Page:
1. Activists strive to transition in first post-Roe March for Life, By Valerie Richardson, The Washington Times, January 19, 2023, Pg. A1 For the first time in its five-decade history, Friday’s March for Life is no longer about overturning Roe v. Wade. So why march? Jeanne Mancini, president of the March for Life Education and Defense Fund, gets that a lot. The short answer, she said, is that abortion remains a reality as Democrats and pro-choice groups redouble their efforts to increase access and jettison limitations after the Supreme Court struck down Roe in June. Instead of overturning Roe, the focus has become “to fight for the day that abortion is unthinkable.” Pro-life activists have adopted that effort as a theme, “Next Steps: Marching Into a Post-Roe America,” for the annual march on the National Mall in the nation’s capital.  Pro-choice advocates are also gearing up to mark the anniversary of Roe. Vice President Kamala Harris plans to deliver a speech Sunday in Florida. “The Vice President will make very clear: the fight to secure women’s fundamental right to reproductive health care is far from over,” Harris spokesperson Kirsten Allen said in a statement. “She will lay out the consequences of extremist attacks on reproductive freedom in states across our country and underscore the need for Congress to codify Roe.” The Women’s March is holding “Bigger Than Roe” rallies nationwide on Sunday. The main event will be in Madison, Wisconsin. Sponsoring partners include the Planned Parenthood Action Fund and NARAL Pro-Choice America. https://www.washingtontimes.com/news/2023/jan/18/march-life-steps-uncharted-territory-first-post-ro/__________________________________________________________ 2. Indiana’s top court hearing challenge to state abortion ban, By Tom Davies, Associated Press, January 19, 2023, 1:27 AM The fate of Indiana’s Republican-backed abortion ban on Thursday goes before the state Supreme Court as it hears arguments on whether it violates privacy protections under the state constitution. Abortions have been allowed to continue in the state since a county judge blocked the law from being enforced in September, a week after the law approved in August had taken effect.Indiana became the first state to enact tighter abortion restrictions after the U.S. Supreme Court eliminated federal protections by overturning Roe v. Wade in June. The arguments being made before the Indiana justices come after the top courts in two other conservative states split this month on similar state constitutional challenges to their abortion bans, with South Carolina’s ban being struck down and Idaho’s being upheld in the latest examples of the patchwork of state laws now in place. https://www.washingtonpost.com/politics/indianas-top-court-hearing-challenge-to-state-abortion-ban/2023/01/19/4f1526f4-97c2-11ed-a173-61e055ec24ef_story.html__________________________________________________________ 3. Opposition to Pope Francis spills into view in wake of Benedict’s death, By Chico Harlan and Stefano Pitrelli, The Washington Post, January 18, 2023, 11:36 AM Last year, a high-ranking figure in the Vatican invited a journalist to a confidential meeting and handed him a stapled seven-page memo, a scalding insider critique of Pope Francis’s pontificate. The memorandum, touching on everything from moral to financial issues, ended with an appeal about the kind of pope that should emerge from the next conclave: in short, somebody the opposite of Francis. “The first tasks of the new pope will be to restore normality, restore doctrinal clarity in faith and morals, restore a proper respect for the law,” said the memo, which was signed with the pseudonym “Demos.” The journalist, Sandro Magister, published the text last March on his Vatican blog, Settimo Cielo. But then there was a final twist. After the purported author died last week, Magister felt free to reveal his identity: Cardinal George Pell, a giant of the conservative Catholic world.  That revelation, coupled with other recent pontifical critiques, have quickly dissolved the notion that the Dec. 31 death of Pope Emeritus Benedict XVI, a symbolic leader of the church’s conservative wing, might lessen the opposition to Francis. Some church watchers had expected that this might be a liberating moment for Francis — he’d be, at last, the lone Vatican figure dressing in white. But to the extent there’s been a new phase, it’s been typified by intrigue and acrimony. Magister’s disclosure came at a time when the Vatican was already buzzing about a book written by Benedict’s trusted personal secretary that highlighted several moments of tension between the ex-pope and current one.  As if that weren’t enough drama, the Spectator, a conservative London-based magazine, posthumously published one more article written by Pell — this one signed — in which he skewered an ongoing multiyear church project, central to Francis’s vision for the church, that involves listening to grass-roots Catholics and accounting for the “richness” of different church perspectives.  https://www.washingtonpost.com/world/2023/01/18/pope-francis-pell-benedict-conservative-opposition/__________________________________________________________ 4. Church of England refuses to back same-sex marriage, By Sylvia Hui, Associated Press, January 18, 2023, 8:59 AM The Church of England said Wednesday it will allow blessings for same-sex, civil marriages for the first time but same-sex couples still will not be allowed to marry in its churches. The decision followed five years of debate and consultation on the church’s position on sexuality. It is expected to be outlined in a report to the church’s national assembly, the General Synod, which meets in London next month. https://www.washingtonpost.com/world/church-of-england-refuses-to-back-same-sex-marriage/2023/01/18/bae45908-972d-11ed-a173-61e055ec24ef_story.html__________________________________________________________ 5. French priest restricted, not defrocked, after abuse claims, By Nicole Winfield, Associated Press, January 18, 2023, 1:40 PM The Vatican has ordered a prominent French priest who advised the Holy See for years on matters of sex and homosexuality to cease his psychotherapy practice following allegations he sexually abused men in his therapeutic care. But the Vatican didn’t defrock or otherwise sanction the Rev. Tony Anatrella despite several well-documented complaints against him, in further evidence of the Holy See’s reluctance to invoke harsh measures to punish priests who abuse adults. https://www.washingtonpost.com/world/french-priest-restricted-not-defrocked-after-abuse-claims/2023/01/18/c60c4df6-973f-11ed-a173-61e055ec24ef_story.html__________________________________________________________ 6. US divided over Roe’s repeal as abortion foes gird for march, By David Crary, Associated Press, January 18, 2023, 12:53 PM Anti-abortion activists will have multiple reasons to celebrate — and some reasons for unease — when they gather Friday in Washington for the annual March for Life.The march, which includes a rally drawing abortion opponents from across the nation, has been held annually since January 1974 — a year after the U.S. Supreme Court’s Roe v. Wade decision established a nationwide right to abortion. This year’s gathering — 50 years after that decision — will be the first since the high court struck down Roe in a momentous ruling last June. Since then, 12 Republican-governed states have implemented sweeping bans on abortion, and several others seek to do the same. But those moves have been offset by other developments. Abortion opponents were defeated in votes on ballot measures in Kansas, Michigan and Kentucky. State courts have blocked several bans from taking effect. And myriad efforts are underway to help women in abortion-ban states either get abortions out of state or use the abortion pill for self-managed abortions.  The theme for this year’s March for Life is “Next Steps: Marching Forward into a Post-Roe America.” Scheduled speakers include Hall of Fame football coach Tony Dungy and Mississippi Attorney General Lynn Fitch, who won the Supreme Court case that overturned Roe.  Since June, near-total bans on abortion have been implemented in Alabama, Arkansas, Idaho, Kentucky, Louisiana, Mississippi, Missouri, Oklahoma, South Dakota, Tennessee, Texas and West Virginia. Legal challenges are pending against several of those bans. https://www.washingtonpost.com/politics/us-divided-over-roes-repeal-as-abortion-foes-gird-for-march/2023/01/18/c9e2f4f8-9739-11ed-a173-61e055ec24ef_story.html__________________________________________________________ 7. How steep is Poland’s drop in Mass attendance?, Mass attendance is falling fast in Poland, one of Europe’s most Catholic countries. How fast? We took a look at the numbers., By Luke Coppen, The Pillar, January 18, 2023, 4:49 PM Around 28% of Poland’s Catholics attended Mass in 2021, according to the latest official statistics. The new figures were said to indicate a “dramatic fall” in church attendance in one of Europe’s most Catholic countries.  In 2019, the figure for dominicantes was 36.9% and communicantes 16.7%, so the proportion of dominicantes fell by 8.6% and communicantes by 3.8% between 2019 and 2021.  There is a tendency in the secular media to present every decline in Polish Catholic practice as a negative judgment on the Church’s stance on disputed political issues, such as the country’s abortion law and same-sex unions, as well as the clerical abuse crisis. These are undoubtedly factors, but there was another very important influence on the 2021 Sunday Mass figures: the coronavirus pandemic. The new report attaches a footnote to the 2021 dominicantes and communicantes figures. It notes that on the day the statistics were collected, Poland’s COVID-19 restrictions were in place. Social distancing measures meant that Mass-goers were permitted to occupy half of all seats in churches (a limitation that did not apply to fully vaccinated people) and obliged to wear face coverings.  Polish Church authorities are well aware of the decline in Sunday Mass attendance. Last November, they unveiled a new pastoral program for 2022-2023 entitled “I believe in the Church of Christ.” https://www.pillarcatholic.com/how-steep-is-polands-drop-in-mass-attendance/__________________________________________________________ 8. New Marist Poll: Even After Roe, Most Americans Support Abortion Restrictions, The poll also found that 91% of Americans support or strongly support pregnancy resource centers., By Jonah McKeown, National Catholic Register, January 18, 2023 A new poll has found that a majority of Americans support some limits on abortion and that Americans’ attitudes toward abortion have not significantly changed since last January, even with the overturning of Roe v. Wade taking place last June.  Conducted by Marist and sponsored by the Knights of Columbus, the 2023 poll found that when asked whether they identify as “pro-life” or “pro-choice,” 61% of Americans identify with the latter, compared with 39% who describe themselves as pro-life.  However, the poll also found that 69% of Americans support limiting abortion to, at most, the first three months of pregnancy. That figure is comparable to the 2022 poll, conducted before the overturning of Roe, in which 71% of respondents agreed that abortion should not be allowed after the first trimester. Only 21% of Americans overall said they support abortion on demand.  https://www.ncregister.com/cna/new-marist-poll-even-after-roe-most-americans-support-abortion-restrictions__________________________________________________________ 9. Iowa diocese bans use of puberty blockers, transgender pronouns in schools and parishes, By Peter Pinedo, Catholic News Agency, January 18, 2023, 11:00 AM The Diocese of Des Moines, Iowa, has banned the use of puberty-blocking drugs, transgender pronouns, and the use of bathrooms opposite of one’s biological sex as part of an effort to “welcome and minister to those coping with gender dysphoria while following Catholic Church teaching,” a diocesan representative told CNA. The new policy, which went into effect Monday, consists of seven new rules regarding transgender ideology at the diocese’s 17 schools (including two high schools) and 80 parishes. The policy on “designations and pronouns” bans the use of preferred pronouns that contrast with the person’s biological sex on school campuses, parishes, and diocesan ministries. According to the diocese, the use of transgender-preferred pronouns “promotes the dissociation of biological sex and ‘gender’ and thereby confuses or denies personal integrity.” https://www.catholicnewsagency.com/news/253382/iowa-diocese-bans-use-of-puberty-blockers-transgender-pronouns-in-schools-and-parishes__________________________________________________________ 10. Report: Christian persecution at its highest point in 30 years, By Hannah Brockhaus, Catholic News Agency, January 18, 2023, 1:05 PM The persecution of Christians is at its highest point in three decades, according to the latest report from advocacy group Open Doors. The World Watch List, released by Open Doors on Jan. 18, reported that, overall, the number of Christians facing persecution worldwide remained steady in 2022 at approximately 360 million. In a list of the 50 countries with the most persecution, North Korea returned to the first spot in 2022. The year prior, Afghanistan had landed in the top ranking following the Taliban’s takeover of the country’s government. Afghanistan ranks ninth in the latest list because the country’s Christians have either been killed, fled, or are in strict hiding, according to Open Doors’ Italian director Cristian Nani. https://www.catholicnewsagency.com/news/253386/report-christian-persecution-at-its-highest-point-in-30-years__________________________________________________________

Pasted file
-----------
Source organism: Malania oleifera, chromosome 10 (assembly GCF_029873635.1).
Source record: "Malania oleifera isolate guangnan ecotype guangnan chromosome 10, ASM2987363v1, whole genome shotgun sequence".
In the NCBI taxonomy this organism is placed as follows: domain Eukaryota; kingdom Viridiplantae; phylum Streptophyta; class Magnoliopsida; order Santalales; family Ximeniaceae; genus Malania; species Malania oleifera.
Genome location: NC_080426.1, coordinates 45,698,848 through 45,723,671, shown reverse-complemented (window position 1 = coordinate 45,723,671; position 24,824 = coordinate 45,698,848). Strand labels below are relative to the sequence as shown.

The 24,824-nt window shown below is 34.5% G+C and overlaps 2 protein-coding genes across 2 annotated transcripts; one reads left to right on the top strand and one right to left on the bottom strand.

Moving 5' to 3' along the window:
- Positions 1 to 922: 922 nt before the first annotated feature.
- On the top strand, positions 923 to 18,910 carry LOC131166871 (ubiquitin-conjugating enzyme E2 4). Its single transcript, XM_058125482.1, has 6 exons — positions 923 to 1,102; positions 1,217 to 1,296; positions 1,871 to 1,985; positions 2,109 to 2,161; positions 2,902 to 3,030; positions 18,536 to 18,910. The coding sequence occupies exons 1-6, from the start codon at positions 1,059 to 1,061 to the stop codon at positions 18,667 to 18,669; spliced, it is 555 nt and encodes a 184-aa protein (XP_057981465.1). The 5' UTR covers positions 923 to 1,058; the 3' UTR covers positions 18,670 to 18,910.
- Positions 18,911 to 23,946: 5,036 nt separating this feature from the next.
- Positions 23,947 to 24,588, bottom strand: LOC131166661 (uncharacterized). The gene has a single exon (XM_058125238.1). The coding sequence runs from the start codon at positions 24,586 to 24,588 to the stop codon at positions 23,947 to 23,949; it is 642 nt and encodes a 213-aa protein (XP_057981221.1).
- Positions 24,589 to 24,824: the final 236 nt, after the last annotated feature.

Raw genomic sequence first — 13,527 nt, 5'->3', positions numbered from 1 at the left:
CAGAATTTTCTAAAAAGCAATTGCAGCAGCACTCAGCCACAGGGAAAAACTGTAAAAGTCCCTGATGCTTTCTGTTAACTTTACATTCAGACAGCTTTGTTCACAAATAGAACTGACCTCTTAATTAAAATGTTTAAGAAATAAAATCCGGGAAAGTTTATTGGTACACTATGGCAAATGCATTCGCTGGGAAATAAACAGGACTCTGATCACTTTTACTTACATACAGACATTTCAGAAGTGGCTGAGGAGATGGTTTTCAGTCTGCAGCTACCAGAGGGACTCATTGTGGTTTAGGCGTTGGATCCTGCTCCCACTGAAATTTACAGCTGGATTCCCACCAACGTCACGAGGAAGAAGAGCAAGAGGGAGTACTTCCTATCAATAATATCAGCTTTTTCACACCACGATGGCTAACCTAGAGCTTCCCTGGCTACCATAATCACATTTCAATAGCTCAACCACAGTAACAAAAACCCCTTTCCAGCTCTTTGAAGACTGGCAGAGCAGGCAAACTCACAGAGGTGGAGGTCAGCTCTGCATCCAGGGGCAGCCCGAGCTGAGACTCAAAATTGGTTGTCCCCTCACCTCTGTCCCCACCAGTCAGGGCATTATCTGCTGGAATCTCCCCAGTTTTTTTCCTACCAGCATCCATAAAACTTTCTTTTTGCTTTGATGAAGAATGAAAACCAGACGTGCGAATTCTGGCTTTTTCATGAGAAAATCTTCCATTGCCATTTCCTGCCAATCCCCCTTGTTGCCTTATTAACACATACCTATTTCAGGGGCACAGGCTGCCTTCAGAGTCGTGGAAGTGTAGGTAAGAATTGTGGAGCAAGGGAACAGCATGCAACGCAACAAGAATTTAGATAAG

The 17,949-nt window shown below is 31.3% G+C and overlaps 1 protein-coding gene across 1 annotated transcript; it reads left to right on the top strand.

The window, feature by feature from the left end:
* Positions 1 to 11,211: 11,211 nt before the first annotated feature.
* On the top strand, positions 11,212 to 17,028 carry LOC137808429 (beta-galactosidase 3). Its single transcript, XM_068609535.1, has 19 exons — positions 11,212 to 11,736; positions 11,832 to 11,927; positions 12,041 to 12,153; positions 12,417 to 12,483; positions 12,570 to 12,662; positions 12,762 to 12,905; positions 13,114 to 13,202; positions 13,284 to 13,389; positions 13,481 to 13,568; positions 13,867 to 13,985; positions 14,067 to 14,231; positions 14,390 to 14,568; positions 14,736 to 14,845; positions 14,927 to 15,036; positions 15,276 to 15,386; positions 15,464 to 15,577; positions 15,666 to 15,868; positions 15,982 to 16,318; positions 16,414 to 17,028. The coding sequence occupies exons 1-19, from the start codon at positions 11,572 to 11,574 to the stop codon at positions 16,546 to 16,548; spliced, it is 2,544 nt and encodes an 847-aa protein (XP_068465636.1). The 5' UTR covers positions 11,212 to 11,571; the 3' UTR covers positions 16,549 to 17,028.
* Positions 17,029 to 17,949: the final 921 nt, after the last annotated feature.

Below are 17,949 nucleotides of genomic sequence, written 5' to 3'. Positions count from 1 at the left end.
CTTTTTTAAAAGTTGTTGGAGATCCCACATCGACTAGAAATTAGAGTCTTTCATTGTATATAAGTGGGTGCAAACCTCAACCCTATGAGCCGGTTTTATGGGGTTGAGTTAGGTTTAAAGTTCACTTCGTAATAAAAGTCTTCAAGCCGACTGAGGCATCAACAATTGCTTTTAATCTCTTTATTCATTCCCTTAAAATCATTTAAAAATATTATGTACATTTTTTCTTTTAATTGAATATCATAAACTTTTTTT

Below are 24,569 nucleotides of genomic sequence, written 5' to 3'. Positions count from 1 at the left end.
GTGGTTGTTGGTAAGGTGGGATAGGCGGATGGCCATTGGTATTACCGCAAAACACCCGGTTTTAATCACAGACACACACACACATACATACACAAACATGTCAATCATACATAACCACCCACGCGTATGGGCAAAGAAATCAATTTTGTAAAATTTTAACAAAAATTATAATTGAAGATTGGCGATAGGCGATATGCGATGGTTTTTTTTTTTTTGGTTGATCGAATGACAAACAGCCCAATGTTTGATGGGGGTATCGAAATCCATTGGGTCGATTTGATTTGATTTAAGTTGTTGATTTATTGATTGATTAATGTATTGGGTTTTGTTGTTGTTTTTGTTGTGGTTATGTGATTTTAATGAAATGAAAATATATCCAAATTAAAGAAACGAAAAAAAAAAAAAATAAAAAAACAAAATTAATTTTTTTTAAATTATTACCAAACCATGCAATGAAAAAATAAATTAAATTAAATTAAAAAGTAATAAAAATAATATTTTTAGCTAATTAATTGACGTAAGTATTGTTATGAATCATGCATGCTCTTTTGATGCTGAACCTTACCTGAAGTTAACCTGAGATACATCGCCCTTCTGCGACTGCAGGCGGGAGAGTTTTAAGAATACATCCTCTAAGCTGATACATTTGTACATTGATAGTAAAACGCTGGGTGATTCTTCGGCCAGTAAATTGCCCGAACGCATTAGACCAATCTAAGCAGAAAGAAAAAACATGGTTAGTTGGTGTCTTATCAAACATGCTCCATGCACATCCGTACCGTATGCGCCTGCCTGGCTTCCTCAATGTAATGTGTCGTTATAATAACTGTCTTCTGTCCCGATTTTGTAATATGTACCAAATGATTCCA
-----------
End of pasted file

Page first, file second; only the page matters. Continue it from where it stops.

TCA Media Monitoring provides a snapshot from national newspapers and major Catholic press outlets of coverage regarding significant Catholic Church news and current issues with which the Catholic Church is traditionally or prominently engaged. The opinions and views expressed in the articles do not necessarily reflect the views of The Catholic Association.